• Step 4 – Try it & refine it – Roll with your content ideas and refine what does and doesn’t work as you go
  • Step 5 – Make you content a company-wide exercise – get your whole team involved with content ideas as well as the writing process

Why Multicultural Content Marketing Is Key To Grow Your Business – Eric Ingrand (Lightning talk)@EricEVGEurope

  • Multicultural content marketing is not simply about making your website relevant to your locality
  • Many communities connect with content through mobile devices and this trend is growing – need to cater for these people who are in different locations
  • Have passion in your writing and ensure that it’s translated properly. Poor translation will result in poor results
  • Display the right content to the right people at the right time
  • Listen to your data and understand what local cultures are interested in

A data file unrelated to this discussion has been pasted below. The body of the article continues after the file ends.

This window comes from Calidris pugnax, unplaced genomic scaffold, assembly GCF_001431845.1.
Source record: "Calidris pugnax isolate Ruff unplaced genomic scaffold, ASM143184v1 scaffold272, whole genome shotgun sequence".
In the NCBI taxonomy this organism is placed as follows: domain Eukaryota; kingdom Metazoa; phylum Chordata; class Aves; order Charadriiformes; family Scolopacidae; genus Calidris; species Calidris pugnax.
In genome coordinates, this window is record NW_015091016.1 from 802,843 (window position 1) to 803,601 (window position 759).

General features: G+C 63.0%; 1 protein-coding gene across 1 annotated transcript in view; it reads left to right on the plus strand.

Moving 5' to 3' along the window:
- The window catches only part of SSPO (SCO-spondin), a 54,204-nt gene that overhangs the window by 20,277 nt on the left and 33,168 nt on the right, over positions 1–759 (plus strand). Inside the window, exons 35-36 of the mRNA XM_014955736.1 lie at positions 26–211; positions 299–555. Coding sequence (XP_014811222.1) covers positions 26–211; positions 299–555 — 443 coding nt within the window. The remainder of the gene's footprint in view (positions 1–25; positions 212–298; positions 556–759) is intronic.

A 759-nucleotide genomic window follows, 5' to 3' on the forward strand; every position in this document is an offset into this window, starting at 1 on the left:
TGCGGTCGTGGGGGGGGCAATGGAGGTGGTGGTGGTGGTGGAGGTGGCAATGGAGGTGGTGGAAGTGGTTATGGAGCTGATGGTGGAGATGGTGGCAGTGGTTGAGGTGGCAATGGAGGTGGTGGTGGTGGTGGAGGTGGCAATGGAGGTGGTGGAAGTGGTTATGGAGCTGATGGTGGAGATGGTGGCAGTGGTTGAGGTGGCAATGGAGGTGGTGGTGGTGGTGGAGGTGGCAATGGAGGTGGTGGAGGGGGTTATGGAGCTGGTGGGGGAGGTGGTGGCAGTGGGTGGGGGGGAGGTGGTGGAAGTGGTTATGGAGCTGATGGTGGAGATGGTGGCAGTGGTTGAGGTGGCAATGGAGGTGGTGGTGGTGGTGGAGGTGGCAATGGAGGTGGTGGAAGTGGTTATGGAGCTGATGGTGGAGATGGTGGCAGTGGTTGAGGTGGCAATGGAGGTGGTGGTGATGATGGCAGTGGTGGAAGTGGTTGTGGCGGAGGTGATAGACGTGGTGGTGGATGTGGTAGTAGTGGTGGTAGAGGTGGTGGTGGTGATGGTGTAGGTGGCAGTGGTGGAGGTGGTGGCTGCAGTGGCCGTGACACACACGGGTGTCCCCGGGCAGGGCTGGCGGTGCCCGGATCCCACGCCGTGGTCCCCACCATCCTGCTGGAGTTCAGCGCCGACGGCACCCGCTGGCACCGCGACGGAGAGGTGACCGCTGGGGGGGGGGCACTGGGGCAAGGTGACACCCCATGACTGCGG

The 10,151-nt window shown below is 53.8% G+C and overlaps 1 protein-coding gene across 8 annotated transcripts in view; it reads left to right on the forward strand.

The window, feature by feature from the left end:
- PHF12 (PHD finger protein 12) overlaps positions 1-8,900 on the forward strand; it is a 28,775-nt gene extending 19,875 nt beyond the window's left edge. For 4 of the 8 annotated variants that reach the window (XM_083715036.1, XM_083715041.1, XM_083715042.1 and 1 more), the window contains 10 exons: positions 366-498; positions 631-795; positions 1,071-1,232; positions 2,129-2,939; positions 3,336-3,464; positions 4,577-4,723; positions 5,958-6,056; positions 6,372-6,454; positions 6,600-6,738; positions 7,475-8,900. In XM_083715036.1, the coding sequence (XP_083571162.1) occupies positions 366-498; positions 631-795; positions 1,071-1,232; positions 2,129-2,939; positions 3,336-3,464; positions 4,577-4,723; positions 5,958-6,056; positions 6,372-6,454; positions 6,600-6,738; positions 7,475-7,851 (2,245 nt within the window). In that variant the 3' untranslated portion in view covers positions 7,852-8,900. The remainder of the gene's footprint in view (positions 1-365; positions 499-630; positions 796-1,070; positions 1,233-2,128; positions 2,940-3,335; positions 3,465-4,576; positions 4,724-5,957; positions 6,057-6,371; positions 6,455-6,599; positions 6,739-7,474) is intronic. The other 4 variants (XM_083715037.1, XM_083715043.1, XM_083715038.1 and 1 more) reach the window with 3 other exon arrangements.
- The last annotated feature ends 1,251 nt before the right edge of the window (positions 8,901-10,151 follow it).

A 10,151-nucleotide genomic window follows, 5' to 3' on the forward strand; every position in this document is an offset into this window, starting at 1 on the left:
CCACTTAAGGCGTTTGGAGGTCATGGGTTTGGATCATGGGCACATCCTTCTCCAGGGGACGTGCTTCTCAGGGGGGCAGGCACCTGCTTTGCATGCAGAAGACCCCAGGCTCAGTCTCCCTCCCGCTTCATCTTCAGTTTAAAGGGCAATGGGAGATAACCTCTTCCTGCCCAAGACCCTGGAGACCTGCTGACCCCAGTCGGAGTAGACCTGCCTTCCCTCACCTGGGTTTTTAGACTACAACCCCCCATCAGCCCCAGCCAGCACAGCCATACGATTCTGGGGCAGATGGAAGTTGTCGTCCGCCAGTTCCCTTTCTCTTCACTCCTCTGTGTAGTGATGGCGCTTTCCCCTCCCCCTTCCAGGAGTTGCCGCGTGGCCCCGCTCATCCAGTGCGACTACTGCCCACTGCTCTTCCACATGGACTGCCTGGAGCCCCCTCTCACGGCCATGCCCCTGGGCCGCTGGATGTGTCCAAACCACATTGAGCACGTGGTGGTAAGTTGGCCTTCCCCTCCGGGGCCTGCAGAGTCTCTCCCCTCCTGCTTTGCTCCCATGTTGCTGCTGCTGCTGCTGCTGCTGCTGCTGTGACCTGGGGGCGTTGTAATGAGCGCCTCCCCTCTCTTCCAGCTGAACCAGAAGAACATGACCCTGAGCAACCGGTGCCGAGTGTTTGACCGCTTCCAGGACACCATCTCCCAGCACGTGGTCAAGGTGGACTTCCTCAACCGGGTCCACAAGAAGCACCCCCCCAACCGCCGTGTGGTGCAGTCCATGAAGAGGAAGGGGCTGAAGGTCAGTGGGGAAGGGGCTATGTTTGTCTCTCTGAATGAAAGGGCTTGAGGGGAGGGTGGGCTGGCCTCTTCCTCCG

• You need to be multi-device enabled in order to reach a multi-cultural audience

Session 3 – Harry Gardiner

Selling The Content Marketing Story – Pak Hou Cheung – @PakHouCheung

  • Awesome SEO gets traffic. Updates make traffic go down. SEO helps them up again, and so on so forth. This becomes a cat and mouse game between Google and the SEOs
  • Focus on your Content Strategy, SEO and social media. You need all three channels to work together. Understand what your goal is. Then identify how content and content marketing will help you achieve this
  • The best marketing is the kind that you don’t realise is selling to you
  • You should provide valuable content throughout every stage of the sales cycle:
  • Awareness: Get your brand name out there. How does the content you create relate to your brand?
  • Consideration: Know what problems your products solve. Understand what your brand does and what it means, and how it compares to others.
  • Purchase: Inspire your audience to shop with you. Focus on why they should.